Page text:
The Knights of St. John, ReverseThe other day I reported on an historical victory the Knight's of St. John had against the Ottoman's on September 11th, 1565 on the island of Malta.
What I didn't know at that time, however, is that the Knights had kicked Jews off the island the entire time they ruled there, except for merchant Jews taken as slaves, who needed to be ransomed by the Jewish community who lived elsewhere in more freedom.
Jews were not freed from slavery on the island, nor allowed back to live there in more normal circumstances until Napolean, in turn, freed the island from the Knights in 1798.
"In 1530, Charles V made over Malta to the knights Hospitaller of the Order of ST. John, who had been driven from Rhodes nine years earlier by the Moslems. The whole raison d'etre of the body and its tenure of Malta lay in the supposition of a continual state of hostility between the Moslem world and Christendom, of which the members of the Order were, in a sense, the knights-errant. Accordingly, they waged continual maritime warfare, hardly distinguishable from piracy, against the Moslem powers. Seaports were raided and their inhabitants carried off.Delightful.
Shipping was preyed on indiscriminately, captured vessels being brought to Malta, and crew and passengers sold into captivity. Throughout the rule of the Knights, which lasted until they capitulated to the French in 1798, the islands were thus a last European refuge of slave traffic and slave labour.
The victims were any persons, of whatever standing, race, age or sex, who happened to be sailing on the captured ships. Jews made up a large proportion of the Levantine merchant class and were hence peculiarly subject to capture. Because of their nomadic way of life, disproportionately large numbers were to be found in any vessel sailing the Eastern ports. Also they formed a considerable element in the population of the Moslem ports subject to raids. So, soon after the establishment of the Knights in Malta, the name of Malta begins to be found with increasing frequency in Jewish literature, and always with an evil association.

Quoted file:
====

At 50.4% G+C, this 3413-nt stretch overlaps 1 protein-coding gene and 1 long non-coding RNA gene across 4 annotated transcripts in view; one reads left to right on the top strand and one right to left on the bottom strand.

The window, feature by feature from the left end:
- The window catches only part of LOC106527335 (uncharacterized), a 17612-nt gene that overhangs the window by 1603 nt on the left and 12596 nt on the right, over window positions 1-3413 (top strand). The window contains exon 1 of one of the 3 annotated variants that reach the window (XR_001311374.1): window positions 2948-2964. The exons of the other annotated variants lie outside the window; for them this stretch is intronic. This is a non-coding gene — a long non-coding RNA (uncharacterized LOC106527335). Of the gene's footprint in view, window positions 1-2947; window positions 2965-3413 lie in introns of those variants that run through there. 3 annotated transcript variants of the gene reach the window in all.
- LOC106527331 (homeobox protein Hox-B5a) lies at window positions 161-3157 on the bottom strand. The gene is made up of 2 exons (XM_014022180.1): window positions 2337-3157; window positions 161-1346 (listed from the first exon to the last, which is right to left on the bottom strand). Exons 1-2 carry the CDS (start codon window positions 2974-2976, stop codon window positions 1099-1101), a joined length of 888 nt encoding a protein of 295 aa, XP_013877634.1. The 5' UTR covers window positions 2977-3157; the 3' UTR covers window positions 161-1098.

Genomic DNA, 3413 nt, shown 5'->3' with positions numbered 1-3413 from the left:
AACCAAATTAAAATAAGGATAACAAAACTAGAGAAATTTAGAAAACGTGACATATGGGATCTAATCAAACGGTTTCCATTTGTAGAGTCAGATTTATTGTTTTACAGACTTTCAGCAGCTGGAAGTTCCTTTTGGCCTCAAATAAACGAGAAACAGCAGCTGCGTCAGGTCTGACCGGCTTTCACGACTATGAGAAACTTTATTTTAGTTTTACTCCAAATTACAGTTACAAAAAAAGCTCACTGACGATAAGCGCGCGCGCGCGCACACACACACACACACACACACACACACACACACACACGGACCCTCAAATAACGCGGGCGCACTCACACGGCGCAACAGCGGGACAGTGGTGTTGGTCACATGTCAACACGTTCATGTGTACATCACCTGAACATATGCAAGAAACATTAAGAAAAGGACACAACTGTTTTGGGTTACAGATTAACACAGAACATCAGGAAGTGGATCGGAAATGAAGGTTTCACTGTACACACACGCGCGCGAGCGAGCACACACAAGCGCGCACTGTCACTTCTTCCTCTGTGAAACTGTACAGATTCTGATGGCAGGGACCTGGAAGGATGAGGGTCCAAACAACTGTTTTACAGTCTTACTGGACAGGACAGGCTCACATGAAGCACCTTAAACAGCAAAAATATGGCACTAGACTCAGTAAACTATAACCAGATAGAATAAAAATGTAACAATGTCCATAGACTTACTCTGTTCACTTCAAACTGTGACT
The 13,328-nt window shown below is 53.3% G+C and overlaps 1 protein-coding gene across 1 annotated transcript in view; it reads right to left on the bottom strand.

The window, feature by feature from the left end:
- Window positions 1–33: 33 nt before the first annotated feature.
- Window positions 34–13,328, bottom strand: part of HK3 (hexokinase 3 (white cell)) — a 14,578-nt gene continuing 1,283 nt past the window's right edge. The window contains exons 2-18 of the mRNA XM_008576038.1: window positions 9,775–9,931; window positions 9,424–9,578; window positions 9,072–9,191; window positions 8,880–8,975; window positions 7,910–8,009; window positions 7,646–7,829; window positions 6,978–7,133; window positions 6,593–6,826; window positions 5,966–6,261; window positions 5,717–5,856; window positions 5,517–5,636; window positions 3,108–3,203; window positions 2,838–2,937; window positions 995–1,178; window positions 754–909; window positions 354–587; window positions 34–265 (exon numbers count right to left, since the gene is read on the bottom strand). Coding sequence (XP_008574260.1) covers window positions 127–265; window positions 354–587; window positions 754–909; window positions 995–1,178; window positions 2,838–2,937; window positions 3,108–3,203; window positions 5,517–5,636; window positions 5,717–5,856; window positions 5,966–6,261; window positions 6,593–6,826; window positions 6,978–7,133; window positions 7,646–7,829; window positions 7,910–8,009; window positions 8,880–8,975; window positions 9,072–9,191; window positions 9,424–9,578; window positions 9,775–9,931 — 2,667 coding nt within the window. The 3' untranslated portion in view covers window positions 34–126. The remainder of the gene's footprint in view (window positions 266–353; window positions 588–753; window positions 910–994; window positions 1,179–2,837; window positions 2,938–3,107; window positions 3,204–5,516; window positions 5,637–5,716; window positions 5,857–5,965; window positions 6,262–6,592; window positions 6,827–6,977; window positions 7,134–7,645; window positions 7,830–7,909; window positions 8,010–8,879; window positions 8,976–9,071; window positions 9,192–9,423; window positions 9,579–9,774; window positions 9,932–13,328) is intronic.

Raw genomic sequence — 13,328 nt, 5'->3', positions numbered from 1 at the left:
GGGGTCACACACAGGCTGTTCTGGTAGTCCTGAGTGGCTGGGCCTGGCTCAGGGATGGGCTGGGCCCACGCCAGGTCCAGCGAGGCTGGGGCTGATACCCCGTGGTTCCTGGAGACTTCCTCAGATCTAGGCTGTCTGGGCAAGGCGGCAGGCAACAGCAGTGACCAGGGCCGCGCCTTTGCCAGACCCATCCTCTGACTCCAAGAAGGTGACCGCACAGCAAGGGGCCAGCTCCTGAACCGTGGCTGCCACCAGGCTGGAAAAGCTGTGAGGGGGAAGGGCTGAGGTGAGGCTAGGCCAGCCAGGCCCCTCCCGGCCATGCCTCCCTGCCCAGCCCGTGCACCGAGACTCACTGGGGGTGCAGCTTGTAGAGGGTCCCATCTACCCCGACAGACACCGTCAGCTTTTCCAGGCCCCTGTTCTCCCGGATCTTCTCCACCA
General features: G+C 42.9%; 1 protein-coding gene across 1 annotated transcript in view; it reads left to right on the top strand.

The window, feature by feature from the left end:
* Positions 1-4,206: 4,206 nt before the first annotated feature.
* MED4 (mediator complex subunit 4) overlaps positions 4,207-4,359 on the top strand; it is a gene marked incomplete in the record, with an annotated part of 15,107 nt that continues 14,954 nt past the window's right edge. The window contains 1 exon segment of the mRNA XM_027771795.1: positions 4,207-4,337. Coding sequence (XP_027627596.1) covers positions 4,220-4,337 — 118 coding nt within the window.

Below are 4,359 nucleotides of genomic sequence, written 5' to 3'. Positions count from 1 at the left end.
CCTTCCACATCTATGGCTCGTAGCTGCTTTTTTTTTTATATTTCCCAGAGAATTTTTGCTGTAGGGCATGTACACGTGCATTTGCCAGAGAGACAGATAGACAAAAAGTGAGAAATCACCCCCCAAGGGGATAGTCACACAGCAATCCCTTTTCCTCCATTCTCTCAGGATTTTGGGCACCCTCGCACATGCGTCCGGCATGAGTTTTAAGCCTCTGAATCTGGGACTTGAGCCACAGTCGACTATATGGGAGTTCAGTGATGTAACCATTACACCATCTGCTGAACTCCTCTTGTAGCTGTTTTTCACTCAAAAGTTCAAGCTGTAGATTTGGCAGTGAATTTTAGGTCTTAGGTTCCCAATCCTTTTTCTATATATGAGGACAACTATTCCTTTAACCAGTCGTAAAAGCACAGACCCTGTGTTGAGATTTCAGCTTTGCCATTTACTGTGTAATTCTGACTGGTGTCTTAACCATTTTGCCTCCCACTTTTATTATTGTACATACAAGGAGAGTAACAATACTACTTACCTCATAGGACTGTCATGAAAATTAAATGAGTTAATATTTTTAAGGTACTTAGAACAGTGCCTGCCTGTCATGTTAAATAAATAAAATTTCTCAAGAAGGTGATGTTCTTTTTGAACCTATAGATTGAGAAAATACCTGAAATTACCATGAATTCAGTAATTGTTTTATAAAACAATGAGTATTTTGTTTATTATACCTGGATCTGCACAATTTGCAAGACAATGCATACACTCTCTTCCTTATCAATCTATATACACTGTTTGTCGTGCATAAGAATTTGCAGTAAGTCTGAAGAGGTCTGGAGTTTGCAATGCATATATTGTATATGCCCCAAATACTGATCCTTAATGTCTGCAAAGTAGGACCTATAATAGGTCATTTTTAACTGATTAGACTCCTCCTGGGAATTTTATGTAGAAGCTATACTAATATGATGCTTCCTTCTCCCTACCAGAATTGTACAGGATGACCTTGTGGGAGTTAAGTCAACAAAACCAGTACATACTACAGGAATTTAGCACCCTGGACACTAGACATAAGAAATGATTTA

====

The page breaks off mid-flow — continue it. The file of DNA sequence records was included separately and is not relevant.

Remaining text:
The islands became in Jewish eyes a symbol for all that was cruel and hateful in the Christian world. Whatever the truth of the contemporary rumour that the Jews financed the great Turkish siege of Malta in 1565, certainly they watched with anxious eyes and their disappointment at its failure must have been great. "The monks of Malta are still today a snare and trap for the Jews", sadly records a Jewish chronicler at the end of his account of the siege. A messianic prohecy current early in the seventeenth century further expressed the bitterness of the Jewish feeling, recounting how the Redemption would begin with the fall of the four kingdoms of ungodliness, first amongst which was Malta.
A typical capture, and one of the earliest mentioned in Jewish literature, is related in the "Vale of Tears" by Joseph ha-Cohen:
`In the year 5312 (1552), the vessels of the monks of Rhodes, of the order of Malta, cruising to find booty, encountered a ship coming from Salonica, wheron where seventy Jews. They captured it and returned to their island. These unhappy persons had to send to all quarters to collect money for the ransom exacted by these miserable monks. Only after payment were they able to continue their voyage.'
I wonder how much truth there was to that rumor that Jews helped finance the siege of Malta in 1565. Since this was how the Knights treated them, you certainly can't blame them for it.